Tapati (tapati) wrote,

The Price of Ebooks

When Jim Butcher’s book Ghost Story came out, the ebook price slightly exceeded the hard cover price by about 20 cents or so. [Roc Hardcover, affiliated with Penguin.] I gritted my teeth and paid it since the previous book ended on a cliffhanger. Then the price-fixing lawsuit was publicized and suddenly they reduced the ebook price and raised the hard cover price (as set by the publisher). I had already paid the higher price so this didn’t make me very happy. Now, months later, the ebook price is $14.99, slightly higher than what I originally paid by about 50 cents. The hard cover price is now $13.97. It is hard not to feel like we are just being jerked around.

I see no reason why I should subsidize the print production costs and certainly no reason why my copy should cost more than a hardbound book. My eyesight makes ebooks a necessity since publishers no longer wish to take on the expense of printing (many) large print books. I certainly don’t see large print editions of my favorite sci fi and fantasy authors. I did recently find a contact email for a real person at an imprint who kindly responded to my email about pricing and am in dialogue with him but I don’t see many such email links or even contact forms. I think if I were a big publisher I would have polls about things like ebook pricing, how many customers preferred ebooks for vision-related reasons and so on, to get an idea of how customers are thinking about such things. I read a lot and have bought many new hard cover books through the years but I have always supplemented that with affordable used books. That’s not really an option now.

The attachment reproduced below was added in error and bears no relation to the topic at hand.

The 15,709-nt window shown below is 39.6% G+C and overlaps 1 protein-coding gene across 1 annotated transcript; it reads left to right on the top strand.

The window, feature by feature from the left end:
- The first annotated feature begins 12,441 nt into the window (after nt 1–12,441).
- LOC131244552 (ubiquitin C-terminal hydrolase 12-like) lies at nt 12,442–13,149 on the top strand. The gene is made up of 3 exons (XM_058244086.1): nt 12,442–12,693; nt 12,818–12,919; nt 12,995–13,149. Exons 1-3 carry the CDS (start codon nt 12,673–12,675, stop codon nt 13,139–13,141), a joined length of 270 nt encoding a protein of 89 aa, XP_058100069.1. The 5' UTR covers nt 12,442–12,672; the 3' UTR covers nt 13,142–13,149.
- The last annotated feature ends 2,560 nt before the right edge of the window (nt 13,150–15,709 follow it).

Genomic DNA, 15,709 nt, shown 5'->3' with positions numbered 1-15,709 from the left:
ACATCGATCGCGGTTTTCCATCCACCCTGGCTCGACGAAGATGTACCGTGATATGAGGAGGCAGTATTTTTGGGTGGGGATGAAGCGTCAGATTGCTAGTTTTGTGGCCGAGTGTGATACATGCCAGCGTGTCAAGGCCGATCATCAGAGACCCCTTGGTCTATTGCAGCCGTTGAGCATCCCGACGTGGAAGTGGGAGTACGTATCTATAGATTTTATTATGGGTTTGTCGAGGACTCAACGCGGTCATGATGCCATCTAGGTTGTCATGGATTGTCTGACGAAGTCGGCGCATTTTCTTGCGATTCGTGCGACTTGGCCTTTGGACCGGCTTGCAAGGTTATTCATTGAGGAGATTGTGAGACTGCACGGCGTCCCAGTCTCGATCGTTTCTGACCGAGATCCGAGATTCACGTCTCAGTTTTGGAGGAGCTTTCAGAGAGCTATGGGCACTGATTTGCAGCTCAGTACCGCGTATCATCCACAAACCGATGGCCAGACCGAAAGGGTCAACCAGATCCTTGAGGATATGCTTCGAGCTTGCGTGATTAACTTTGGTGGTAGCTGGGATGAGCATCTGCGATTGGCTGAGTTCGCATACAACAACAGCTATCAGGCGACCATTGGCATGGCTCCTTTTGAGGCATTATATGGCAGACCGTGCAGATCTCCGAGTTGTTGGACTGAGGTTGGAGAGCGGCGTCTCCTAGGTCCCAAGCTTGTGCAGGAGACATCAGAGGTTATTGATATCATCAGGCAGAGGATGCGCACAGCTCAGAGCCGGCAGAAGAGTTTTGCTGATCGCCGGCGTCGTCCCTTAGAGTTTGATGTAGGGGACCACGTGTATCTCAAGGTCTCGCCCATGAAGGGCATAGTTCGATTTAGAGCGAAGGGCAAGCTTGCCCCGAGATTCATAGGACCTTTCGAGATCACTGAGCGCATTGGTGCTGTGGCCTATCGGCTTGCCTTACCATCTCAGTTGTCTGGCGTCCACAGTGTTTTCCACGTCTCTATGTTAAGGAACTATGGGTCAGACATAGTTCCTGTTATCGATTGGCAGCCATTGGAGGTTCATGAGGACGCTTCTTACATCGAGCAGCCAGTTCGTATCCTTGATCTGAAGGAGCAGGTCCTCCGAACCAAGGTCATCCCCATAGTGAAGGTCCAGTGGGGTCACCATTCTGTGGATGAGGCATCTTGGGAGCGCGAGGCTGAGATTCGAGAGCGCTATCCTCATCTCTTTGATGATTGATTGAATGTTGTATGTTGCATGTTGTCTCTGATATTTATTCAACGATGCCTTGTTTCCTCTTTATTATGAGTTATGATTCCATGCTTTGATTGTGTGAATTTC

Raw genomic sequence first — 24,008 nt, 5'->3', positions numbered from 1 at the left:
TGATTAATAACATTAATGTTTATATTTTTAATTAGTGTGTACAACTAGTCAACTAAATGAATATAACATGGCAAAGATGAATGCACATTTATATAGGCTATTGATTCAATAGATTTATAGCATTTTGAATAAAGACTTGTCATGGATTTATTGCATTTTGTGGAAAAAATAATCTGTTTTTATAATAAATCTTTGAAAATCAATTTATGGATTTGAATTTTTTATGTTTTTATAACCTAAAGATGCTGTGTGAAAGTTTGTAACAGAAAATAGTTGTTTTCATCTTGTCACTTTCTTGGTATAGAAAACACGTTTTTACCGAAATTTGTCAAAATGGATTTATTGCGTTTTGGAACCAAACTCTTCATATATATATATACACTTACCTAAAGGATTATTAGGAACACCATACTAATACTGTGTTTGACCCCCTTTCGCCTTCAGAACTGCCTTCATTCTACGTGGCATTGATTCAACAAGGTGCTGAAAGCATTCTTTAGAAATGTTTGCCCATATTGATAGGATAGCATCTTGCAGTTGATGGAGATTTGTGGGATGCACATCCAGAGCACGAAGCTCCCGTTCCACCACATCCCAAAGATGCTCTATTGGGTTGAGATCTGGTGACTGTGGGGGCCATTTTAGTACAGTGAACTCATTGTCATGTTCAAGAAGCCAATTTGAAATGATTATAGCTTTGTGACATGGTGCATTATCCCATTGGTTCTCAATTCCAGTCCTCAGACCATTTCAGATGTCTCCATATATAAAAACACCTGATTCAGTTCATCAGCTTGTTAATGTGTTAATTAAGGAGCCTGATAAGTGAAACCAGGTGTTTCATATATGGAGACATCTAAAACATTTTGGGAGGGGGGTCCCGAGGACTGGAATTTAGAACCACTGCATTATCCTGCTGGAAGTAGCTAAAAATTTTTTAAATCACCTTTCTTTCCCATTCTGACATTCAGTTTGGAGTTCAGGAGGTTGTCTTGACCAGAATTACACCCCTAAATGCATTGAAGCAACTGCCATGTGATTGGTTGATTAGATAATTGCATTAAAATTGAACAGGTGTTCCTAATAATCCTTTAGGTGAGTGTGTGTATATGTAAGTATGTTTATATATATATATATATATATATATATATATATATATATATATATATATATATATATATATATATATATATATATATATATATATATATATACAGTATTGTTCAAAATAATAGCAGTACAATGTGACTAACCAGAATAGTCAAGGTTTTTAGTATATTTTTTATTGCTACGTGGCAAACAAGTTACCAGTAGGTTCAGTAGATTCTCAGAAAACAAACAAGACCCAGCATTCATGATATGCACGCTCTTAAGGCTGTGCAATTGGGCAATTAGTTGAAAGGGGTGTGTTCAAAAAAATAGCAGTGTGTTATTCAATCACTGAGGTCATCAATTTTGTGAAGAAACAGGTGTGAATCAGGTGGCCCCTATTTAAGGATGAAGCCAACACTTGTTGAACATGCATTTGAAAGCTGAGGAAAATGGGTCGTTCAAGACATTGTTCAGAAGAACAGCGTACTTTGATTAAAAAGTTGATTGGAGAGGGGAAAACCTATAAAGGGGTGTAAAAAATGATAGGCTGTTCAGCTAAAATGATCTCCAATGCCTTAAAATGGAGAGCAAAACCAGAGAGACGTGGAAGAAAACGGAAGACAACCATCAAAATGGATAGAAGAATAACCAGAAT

I am increasingly reluctant to invest in reading new series of books if new Kindle editions are going to cost me more than a hard bound book. I find myself checking out more and more self-published books and there are some good writers there. If publishers were smart, they would realize that they could nurture more new authors by publishing some in ebook only, with all of the editing, cover art etc., they’d struggle to produce with self-publishing. If those ebooks start earning, then they can do print runs.

This post was inspired by discussion and debate at the following sites:





ETA: http://www.nytimes.com/2011/12/25/business/for-libraries-and-publishers-an-e-book-tug-of-war.html?_r=1
Tags: books, ebooks, reading

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